Why Dodgers-Rays World Series Might Be Latest to Strike Out in TV Ratings

Even with an expected smaller audience than last year, the World Series could out-draw the NBA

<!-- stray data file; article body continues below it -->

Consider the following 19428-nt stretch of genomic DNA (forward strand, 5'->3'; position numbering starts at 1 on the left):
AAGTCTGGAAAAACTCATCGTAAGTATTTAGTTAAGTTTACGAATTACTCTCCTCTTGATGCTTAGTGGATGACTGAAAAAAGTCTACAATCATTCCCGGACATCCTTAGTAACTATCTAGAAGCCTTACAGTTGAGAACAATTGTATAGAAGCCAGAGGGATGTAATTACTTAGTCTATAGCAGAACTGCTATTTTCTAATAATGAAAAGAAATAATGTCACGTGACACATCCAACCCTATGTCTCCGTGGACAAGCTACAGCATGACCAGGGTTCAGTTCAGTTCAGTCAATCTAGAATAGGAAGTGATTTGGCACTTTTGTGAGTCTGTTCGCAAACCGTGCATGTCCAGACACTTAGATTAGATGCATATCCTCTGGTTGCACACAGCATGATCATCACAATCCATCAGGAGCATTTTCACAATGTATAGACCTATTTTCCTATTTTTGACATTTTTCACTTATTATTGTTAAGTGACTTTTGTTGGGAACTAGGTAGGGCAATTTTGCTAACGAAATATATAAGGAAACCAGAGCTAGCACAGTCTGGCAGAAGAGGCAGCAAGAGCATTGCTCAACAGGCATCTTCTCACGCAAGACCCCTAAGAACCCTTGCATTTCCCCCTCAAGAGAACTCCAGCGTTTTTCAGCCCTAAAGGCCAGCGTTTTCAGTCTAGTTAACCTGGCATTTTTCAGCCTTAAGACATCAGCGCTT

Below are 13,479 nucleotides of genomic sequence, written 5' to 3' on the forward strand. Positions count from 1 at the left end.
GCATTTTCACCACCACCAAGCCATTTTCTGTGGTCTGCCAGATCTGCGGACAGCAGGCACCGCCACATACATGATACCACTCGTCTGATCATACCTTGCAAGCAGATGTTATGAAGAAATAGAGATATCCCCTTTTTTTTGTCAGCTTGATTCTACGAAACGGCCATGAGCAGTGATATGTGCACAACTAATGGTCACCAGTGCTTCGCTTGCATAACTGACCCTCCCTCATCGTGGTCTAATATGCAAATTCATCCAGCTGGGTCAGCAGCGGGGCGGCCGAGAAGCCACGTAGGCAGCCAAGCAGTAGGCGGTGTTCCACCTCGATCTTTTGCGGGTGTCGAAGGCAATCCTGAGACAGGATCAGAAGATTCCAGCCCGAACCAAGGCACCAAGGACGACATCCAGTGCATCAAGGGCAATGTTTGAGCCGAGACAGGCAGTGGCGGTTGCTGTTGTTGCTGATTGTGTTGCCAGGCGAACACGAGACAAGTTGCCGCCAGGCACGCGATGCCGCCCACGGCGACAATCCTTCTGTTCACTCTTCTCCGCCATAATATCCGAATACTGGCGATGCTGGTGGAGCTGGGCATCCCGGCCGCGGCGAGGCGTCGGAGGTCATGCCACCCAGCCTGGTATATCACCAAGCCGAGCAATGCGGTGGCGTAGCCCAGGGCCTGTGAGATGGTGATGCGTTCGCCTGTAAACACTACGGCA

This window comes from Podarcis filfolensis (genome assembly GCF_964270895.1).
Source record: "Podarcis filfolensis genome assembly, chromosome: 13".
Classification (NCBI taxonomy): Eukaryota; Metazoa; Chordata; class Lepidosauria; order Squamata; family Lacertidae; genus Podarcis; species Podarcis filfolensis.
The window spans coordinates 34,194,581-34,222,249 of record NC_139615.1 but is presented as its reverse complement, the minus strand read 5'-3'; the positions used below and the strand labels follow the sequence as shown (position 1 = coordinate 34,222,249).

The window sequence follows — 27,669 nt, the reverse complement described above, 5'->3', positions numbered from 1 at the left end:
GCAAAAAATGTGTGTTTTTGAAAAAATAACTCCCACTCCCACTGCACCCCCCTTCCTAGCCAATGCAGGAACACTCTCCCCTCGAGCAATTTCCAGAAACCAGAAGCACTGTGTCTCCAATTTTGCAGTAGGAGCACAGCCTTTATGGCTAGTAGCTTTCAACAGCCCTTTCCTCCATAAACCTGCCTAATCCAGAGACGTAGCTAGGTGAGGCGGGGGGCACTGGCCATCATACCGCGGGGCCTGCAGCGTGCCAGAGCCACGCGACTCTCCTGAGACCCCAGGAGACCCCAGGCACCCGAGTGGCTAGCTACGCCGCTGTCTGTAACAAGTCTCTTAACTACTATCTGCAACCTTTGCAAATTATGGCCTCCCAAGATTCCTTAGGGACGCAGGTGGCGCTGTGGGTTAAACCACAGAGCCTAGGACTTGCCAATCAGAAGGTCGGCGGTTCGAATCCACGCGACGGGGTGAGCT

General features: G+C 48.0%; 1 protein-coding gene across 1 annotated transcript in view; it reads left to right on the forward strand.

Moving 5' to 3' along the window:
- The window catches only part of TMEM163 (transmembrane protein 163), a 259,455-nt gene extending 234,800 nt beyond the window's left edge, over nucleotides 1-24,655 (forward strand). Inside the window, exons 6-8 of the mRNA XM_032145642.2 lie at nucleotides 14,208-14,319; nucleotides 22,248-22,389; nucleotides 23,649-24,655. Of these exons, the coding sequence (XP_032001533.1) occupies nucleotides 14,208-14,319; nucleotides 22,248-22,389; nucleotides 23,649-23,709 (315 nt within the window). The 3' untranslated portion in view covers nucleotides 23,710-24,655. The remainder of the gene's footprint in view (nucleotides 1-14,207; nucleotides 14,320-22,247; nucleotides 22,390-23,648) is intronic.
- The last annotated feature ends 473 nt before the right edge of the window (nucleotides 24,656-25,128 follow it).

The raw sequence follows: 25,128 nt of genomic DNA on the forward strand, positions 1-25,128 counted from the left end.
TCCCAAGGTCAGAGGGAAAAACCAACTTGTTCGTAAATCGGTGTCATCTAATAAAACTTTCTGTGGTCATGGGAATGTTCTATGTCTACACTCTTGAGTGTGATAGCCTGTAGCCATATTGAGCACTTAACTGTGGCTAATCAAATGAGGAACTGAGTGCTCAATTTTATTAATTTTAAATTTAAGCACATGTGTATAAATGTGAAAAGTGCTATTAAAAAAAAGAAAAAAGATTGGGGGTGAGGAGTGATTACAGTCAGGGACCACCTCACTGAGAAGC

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There aren’t many assurances in these COVID-era days of 2020, but as the World Series throws its first pitch on Tuesday, we can be assured of two things: Either Los Angeles or Tampa Bay will be celebrating its second major sports championship in less than a month, and the TV ratings will be down, potentially to a record-low. Hey, it’s not us hating on the Tampa Bay Rays and their relative anonymity to the wider sports-viewing audience. Even LeBron James and Tom Brady haven’t been immune to the ratings struggles across the board in 2020, where the coronavirus pandemic has wrecked the sports calendar. The World Series has already been on a ratings erosion; the five least-watched World Series have all come in the 2000s, with four of those in the most recent decade. The San Francisco Giants’ sweep of the Detroit Tigers in 2012 remains the low-water mark with 12.64 million viewers, numbers that would look far more favorable in 2020. Consider this: The NBA Finals lost nearly half of its audience for is pandemic-delayed series for an obviously-record low of 7.4 million average over its six games. The World Series hasn’t out-drawn the NBA in 11 years, but that could be in play this year. After all, the NBA Finals took place four months later than fans are used to, while the World Series will throw its first pitch during its normal part of the sports calendar. While everyone deserves a win for just being able to complete a season in the middle of 7-months-long-and-counting pandemic, every sport that saw its seasons delayed has suffered massive ratings drops. The NBA has been among the most notable. Many conservative commentators have zeroed in on the NBA’s lackluster ratings and argue the league has gone too far in its social justice messaging. While it’s true the NBA had a bad TV ratings season — the 2020 NBA Finals were down 49% from 2019 — the WNBA provided some inconvenient truth. It was one of the few sports to actually see its viewership rise this year, despite the same level (if not more) of social justice activism. During the first few months of the coronavirus pandemic, when sports had been relegated to the sidelines, it was common belief that whenever the games returned, fans would rush back to their TV sets. That was true… at first. The virtual NFL draft in April and five weeks of reliving ’90s NBA nostalgia led to record ratings. That was followed by the return of sports to the field, which led fans to watch in droves. The PGA championship had its best performance on cable in ten years and MLB lead off its season with its most watched game in 8 years. That bump didn’t last long, as the overflow of sports bled into the start of the NFL and college football seasons. At the same time, the unrelenting news cycle around the coronavirus and the 2020 election pulled more viewers into its orbit. Then you add in the weirdness of pandemic sports played in front of (mostly) empty and quiet stadiums. The sports that suffered the most were the ones that had to pause or delay their normal events. The Stanley Cup Finals that wrapped up just as the NBA Finals tipped off plummeted by 61%; the Kentucky Derby, held in September instead of its normal spring date, shed 43% of its viewers. (You don’t hear too much complaining about Authentic’s political leanings). Golf’s U.S. Open, which was also pushed from the spring until September, dropped 42% from last year. College football, without the Big Ten and Pac-12 until next month, has not been immune either, dropping 30% in its early-season months. (All data compiled by Sports Media Watch.) Even the NFL is down 11% through its first five weeks, and that’s the sport that probably feels the most “normal” in 2020. And yet, ESPN said that through the first five weeks of the NFL season, Americans spent slightly more time watching sports events than they did during the same period last year (+2%).


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